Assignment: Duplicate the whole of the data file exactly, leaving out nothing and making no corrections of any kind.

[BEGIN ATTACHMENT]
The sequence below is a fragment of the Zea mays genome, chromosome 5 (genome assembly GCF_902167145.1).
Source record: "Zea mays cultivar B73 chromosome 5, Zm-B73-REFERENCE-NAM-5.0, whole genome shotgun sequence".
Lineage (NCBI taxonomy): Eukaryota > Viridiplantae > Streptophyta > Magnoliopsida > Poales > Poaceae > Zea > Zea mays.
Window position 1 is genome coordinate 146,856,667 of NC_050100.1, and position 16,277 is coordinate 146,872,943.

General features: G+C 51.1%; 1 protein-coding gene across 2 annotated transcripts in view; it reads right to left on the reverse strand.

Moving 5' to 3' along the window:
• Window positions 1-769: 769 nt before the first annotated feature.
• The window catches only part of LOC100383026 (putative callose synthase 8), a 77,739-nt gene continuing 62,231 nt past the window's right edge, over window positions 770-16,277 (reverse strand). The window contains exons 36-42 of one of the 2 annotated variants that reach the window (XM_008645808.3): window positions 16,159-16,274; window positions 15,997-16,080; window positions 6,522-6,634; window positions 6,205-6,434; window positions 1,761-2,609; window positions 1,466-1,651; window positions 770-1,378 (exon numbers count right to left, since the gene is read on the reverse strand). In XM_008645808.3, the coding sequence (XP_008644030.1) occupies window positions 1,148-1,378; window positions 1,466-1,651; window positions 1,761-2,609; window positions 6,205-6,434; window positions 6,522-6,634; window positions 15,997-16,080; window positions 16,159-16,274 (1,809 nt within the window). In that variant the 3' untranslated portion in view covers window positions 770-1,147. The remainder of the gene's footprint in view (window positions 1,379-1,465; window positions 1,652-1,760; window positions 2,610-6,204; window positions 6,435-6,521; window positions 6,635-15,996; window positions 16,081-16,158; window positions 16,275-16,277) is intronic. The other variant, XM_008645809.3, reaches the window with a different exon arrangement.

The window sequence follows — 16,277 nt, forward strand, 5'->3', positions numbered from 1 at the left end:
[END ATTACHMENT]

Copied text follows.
The sequence below is a fragment of the Zea mays genome, chromosome 5 (genome assembly GCF_902167145.1).
Source record: "Zea mays cultivar B73 chromosome 5, Zm-B73-REFERENCE-NAM-5.0, whole genome shotgun sequence".
Lineage (NCBI taxonomy): Eukaryota > Viridiplantae > Streptophyta > Magnoliopsida > Poales > Poaceae > Zea > Zea mays.
Window position 1 is genome coordinate 146,856,667 of NC_050100.1, and position 16,277 is coordinate 146,872,943.

General features: G+C 51.1%; 1 protein-coding gene across 2 annotated transcripts in view; it reads right to left on the reverse strand.

Moving 5' to 3' along the window:
• Window positions 1-769: 769 nt before the first annotated feature.
• The window catches only part of LOC100383026 (putative callose synthase 8), a 77,739-nt gene continuing 62,231 nt past the window's right edge, over window positions 770-16,277 (reverse strand). The window contains exons 36-42 of one of the 2 annotated variants that reach the window (XM_008645808.3): window positions 16,159-16,274; window positions 15,997-16,080; window positions 6,522-6,634; window positions 6,205-6,434; window positions 1,761-2,609; window positions 1,466-1,651; window positions 770-1,378 (exon numbers count right to left, since the gene is read on the reverse strand). In XM_008645808.3, the coding sequence (XP_008644030.1) occupies window positions 1,148-1,378; window positions 1,466-1,651; window positions 1,761-2,609; window positions 6,205-6,434; window positions 6,522-6,634; window positions 15,997-16,080; window positions 16,159-16,274 (1,809 nt within the window). In that variant the 3' untranslated portion in view covers window positions 770-1,147. The remainder of the gene's footprint in view (window positions 1,379-1,465; window positions 1,652-1,760; window positions 2,610-6,204; window positions 6,435-6,521; window positions 6,635-15,996; window positions 16,081-16,158; window positions 16,275-16,277) is intronic. The other variant, XM_008645809.3, reaches the window with a different exon arrangement.

The window sequence follows — 16,277 nt, forward strand, 5'->3', positions numbered from 1 at the left end: